CHRISTOPHER C. CONNER, Chief District Judge.
This is an antitrust action filed by plaintiff Hasu Shah ("Shah") against defendants Harristown Development Corporation ("Harristown Development"), Harristown Holding Company, Inc. ("HHC"), Harristown Hotel Associates, L.P. ("HH Associates"), Harrisburg Hotel Corporation ("HH Corp."), Russell C. Ford ("Ford"), William D. Kohl ("Kohl"), 2012 Harrisburg Investment LLC ("2012 Harrisburg"), Greenwood Hospitality Group, LLC ("Greenwood"), and Thomas W. Conran ("Conran"). Shah alleges that defendants violated the Sherman Antitrust Act, 15 U.S.C. § 1, et seq. ("the Sherman Act"), and also committed several state law violations, during the sale of the Harrisburg Hilton Hotel and Towers ("the Harrisburg Hilton"). Presently before the court is defendants' motion (Doc. 30) to dismiss. For the reasons that follow, the court will grant the motion.
In 1984, Harrisburg authorities decided to create a hotel and office building complex on Market Square in downtown Harrisburg. (Id. ¶ 32). This development quickly became the "Number One' priority" for the administration of former Harrisburg Mayor Stephen Reed. (Id. ¶¶ 32-33). In October 1990, this priority became reality with the opening of the Harrisburg Hilton. (Id. ¶ 25). The opening was a major breakthrough in the reformation of the Second Street corridor of Harrisburg and a significant coup for Harrisburg city officials. According to the amended complaint, the Harrisburg Hilton has quickly become "one of the most attractive investment and development properties in downtown Harrisburg." (Id. ¶ 100).
Until June 2012, Harristown Development, through its wholly-owned subidiary HHC and its affiliates HH Associates and HH Corp., owned and operated the Harrisburg Hilton. (Doc. 28 ¶ 25). HH Associates held legal ownership of the Harrisburg Hilton. (Id. ¶ 39). HH Corp. was responsible for managing the daily affairs of HH Associates, including any matters related to the ownership and maintenance of the Harrisburg Hilton. (Id. ¶ 40). At times relevant to the amended complaint, Kohl was the President and CEO of HH Corp.; as set forth in the amended complaint, Kohl is now a principal of Greenwood, the present owner and operator of the Harrisburg Hilton. (Id. ¶¶ 7, 41). Ford is the President of both Harristown Development and HHC as well as Vice President of HH Corp. (Id.) All of these various subsidiaries and affiliates of Harristown Development ultimately consolidate under Harristown Development's umbrella for tax reporting purposes. (Id. ¶ 42).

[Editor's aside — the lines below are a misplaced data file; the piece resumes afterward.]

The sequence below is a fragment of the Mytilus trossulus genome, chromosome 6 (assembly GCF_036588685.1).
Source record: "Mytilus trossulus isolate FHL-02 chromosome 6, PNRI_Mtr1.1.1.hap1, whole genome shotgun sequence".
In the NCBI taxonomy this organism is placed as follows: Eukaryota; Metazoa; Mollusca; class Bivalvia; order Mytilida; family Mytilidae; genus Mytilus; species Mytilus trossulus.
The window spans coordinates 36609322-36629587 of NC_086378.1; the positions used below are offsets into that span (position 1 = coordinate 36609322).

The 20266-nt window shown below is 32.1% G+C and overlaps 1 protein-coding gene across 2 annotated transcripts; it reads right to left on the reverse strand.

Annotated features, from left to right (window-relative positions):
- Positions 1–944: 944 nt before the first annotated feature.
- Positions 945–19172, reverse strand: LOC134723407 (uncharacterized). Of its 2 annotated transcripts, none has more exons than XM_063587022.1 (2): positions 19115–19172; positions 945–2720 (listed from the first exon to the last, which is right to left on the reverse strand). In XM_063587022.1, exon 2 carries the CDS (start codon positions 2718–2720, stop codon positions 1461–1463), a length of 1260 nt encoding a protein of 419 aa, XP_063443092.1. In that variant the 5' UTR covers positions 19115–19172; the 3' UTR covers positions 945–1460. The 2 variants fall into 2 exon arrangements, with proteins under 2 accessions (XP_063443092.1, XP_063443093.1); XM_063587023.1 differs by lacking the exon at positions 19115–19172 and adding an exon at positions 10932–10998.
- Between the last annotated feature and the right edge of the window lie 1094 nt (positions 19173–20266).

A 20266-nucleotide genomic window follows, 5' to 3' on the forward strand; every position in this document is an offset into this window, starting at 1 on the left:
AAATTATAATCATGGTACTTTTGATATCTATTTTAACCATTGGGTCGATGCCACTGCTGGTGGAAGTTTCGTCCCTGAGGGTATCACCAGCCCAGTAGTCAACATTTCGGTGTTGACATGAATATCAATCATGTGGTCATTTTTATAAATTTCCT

Shah is a very successful and experienced hotelier, with ownership interests in over one hundred hotels. (Id. ¶ 48-51). Shah conducts business predominantly through his various companies, Hersha Hospitality Management and Hersha Hospitality Trust. (Id. ¶¶ 50-53). Over the course of the past twenty years, Shah has repeatedly vocalized his interest in owning the Harrisburg Hilton to former Mayor Reed. (Id. ¶ 55). In 2007, former Mayor Reed and Ford allegedly advised Shah that he would be "the first to be called" if the Harrisburg Hilton ever became available for sale because he was "an obvious choice" to purchase it. (Id. ¶¶ 57, 60). However, Ford and Shah never discussed a specific "price or process" for the sale of the Harrisburg Hilton. (Id. ¶ 60).
On June 29, 2012, HH Associates sold the Harrisburg Hilton to 2012 Harrisburg, a subsidiary of Greenwood, for $21.5 million dollars. (Id. ¶ 46, 63). According to the amended complaint, this purchase price is "substantially below" the property's market value. (Id. ¶¶ 46, 74, 75, 78, 115). Conran is a principal of Greenwood. (Id. ¶ 10). Shah alleges that Conran provided Kohl with an ownership interest in Greenwood "as a quid pro quo" for Kohl "to deliver" the Harrisburg Hilton to Greenwood. (Id. ¶¶ 86, 93-96). The amended complaint also alleges that Ford and Kohl used their "insider positions" and acted in concert to "fix the sale price" and "push through the sale" of the Harrisburg Hilton to Greenwood. (Id. ¶¶ 73, 96, 98, 107)
The amended complaint lists a number of motivations catalyzing the sale. (Id. ¶¶ 87-106). For example, it states that, had Shah purchased the Hilton, Kohl "could well have found himself out of a job." (Id. ¶¶ 88, 91). The sale to Greenwood provided Kohl with an opportunity to leave his "charitable perch" and move to the "for-profit" world where he could enjoy a "substantial salary" and profit from Greenwood's operation. (Id. ¶ 101). The amended complaint further asserts that Ford would have had "no further purpose" if Shah had purchased the hotel because Harristown Development "would have become obsolete." (Id. ¶¶ 92, 106).